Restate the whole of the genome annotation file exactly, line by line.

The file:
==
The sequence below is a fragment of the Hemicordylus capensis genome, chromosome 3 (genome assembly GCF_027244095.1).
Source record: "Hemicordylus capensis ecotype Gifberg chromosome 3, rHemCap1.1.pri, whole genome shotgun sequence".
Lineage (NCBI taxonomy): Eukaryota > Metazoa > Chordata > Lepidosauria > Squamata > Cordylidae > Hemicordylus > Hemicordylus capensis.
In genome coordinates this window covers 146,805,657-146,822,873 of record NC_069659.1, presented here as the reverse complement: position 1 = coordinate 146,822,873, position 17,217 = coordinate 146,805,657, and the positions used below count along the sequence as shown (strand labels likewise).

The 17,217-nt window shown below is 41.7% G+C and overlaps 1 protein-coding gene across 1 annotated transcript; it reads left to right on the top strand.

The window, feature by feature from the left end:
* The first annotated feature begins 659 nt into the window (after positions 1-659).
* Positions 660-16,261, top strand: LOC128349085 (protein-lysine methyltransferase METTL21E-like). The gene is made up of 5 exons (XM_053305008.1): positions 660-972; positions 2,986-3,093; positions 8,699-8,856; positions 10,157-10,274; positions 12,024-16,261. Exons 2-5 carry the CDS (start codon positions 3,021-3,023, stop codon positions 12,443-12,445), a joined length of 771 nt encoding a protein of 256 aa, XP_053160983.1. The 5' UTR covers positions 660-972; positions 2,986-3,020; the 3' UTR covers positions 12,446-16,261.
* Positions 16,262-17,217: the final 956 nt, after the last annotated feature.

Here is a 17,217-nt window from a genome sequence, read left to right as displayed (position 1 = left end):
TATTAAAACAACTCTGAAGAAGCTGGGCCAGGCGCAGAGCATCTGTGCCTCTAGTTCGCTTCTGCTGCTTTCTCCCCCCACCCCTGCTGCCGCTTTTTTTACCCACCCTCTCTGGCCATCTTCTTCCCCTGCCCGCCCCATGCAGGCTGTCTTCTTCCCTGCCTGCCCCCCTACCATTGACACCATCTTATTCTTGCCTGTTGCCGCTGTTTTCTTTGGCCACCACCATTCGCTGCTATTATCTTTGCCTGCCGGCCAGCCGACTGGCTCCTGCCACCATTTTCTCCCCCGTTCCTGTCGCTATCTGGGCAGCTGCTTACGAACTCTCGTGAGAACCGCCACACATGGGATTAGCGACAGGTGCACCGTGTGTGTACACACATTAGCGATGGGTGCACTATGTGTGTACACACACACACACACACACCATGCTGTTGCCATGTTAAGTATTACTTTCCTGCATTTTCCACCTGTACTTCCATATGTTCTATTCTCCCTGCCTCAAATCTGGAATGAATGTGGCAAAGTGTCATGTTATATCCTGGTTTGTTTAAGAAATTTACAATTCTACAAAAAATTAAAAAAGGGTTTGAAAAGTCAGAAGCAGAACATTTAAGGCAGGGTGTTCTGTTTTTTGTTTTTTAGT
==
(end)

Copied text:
The sequence below is a fragment of the Hemicordylus capensis genome, chromosome 3 (genome assembly GCF_027244095.1).
Source record: "Hemicordylus capensis ecotype Gifberg chromosome 3, rHemCap1.1.pri, whole genome shotgun sequence".
Lineage (NCBI taxonomy): Eukaryota > Metazoa > Chordata > Lepidosauria > Squamata > Cordylidae > Hemicordylus > Hemicordylus capensis.
In genome coordinates this window covers 146,805,657-146,822,873 of record NC_069659.1, presented here as the reverse complement: position 1 = coordinate 146,822,873, position 17,217 = coordinate 146,805,657, and the positions used below count along the sequence as shown (strand labels likewise).

The 17,217-nt window shown below is 41.7% G+C and overlaps 1 protein-coding gene across 1 annotated transcript; it reads left to right on the top strand.

The window, feature by feature from the left end:
* The first annotated feature begins 659 nt into the window (after positions 1-659).
* Positions 660-16,261, top strand: LOC128349085 (protein-lysine methyltransferase METTL21E-like). The gene is made up of 5 exons (XM_053305008.1): positions 660-972; positions 2,986-3,093; positions 8,699-8,856; positions 10,157-10,274; positions 12,024-16,261. Exons 2-5 carry the CDS (start codon positions 3,021-3,023, stop codon positions 12,443-12,445), a joined length of 771 nt encoding a protein of 256 aa, XP_053160983.1. The 5' UTR covers positions 660-972; positions 2,986-3,020; the 3' UTR covers positions 12,446-16,261.
* Positions 16,262-17,217: the final 956 nt, after the last annotated feature.

Here is a 17,217-nt window from a genome sequence, read left to right as displayed (position 1 = left end):
TATTAAAACAACTCTGAAGAAGCTGGGCCAGGCGCAGAGCATCTGTGCCTCTAGTTCGCTTCTGCTGCTTTCTCCCCCCACCCCTGCTGCCGCTTTTTTTACCCACCCTCTCTGGCCATCTTCTTCCCCTGCCCGCCCCATGCAGGCTGTCTTCTTCCCTGCCTGCCCCCCTACCATTGACACCATCTTATTCTTGCCTGTTGCCGCTGTTTTCTTTGGCCACCACCATTCGCTGCTATTATCTTTGCCTGCCGGCCAGCCGACTGGCTCCTGCCACCATTTTCTCCCCCGTTCCTGTCGCTATCTGGGCAGCTGCTTACGAACTCTCGTGAGAACCGCCACACATGGGATTAGCGACAGGTGCACCGTGTGTGTACACACATTAGCGATGGGTGCACTATGTGTGTACACACACACACACACACACCATGCTGTTGCCATGTTAAGTATTACTTTCCTGCATTTTCCACCTGTACTTCCATATGTTCTATTCTCCCTGCCTCAAATCTGGAATGAATGTGGCAAAGTGTCATGTTATATCCTGGTTTGTTTAAGAAATTTACAATTCTACAAAAAATTAAAAAAGGGTTTGAAAAGTCAGAAGCAGAACATTTAAGGCAGGGTGTTCTGTTTTTTGTTTTTTAGT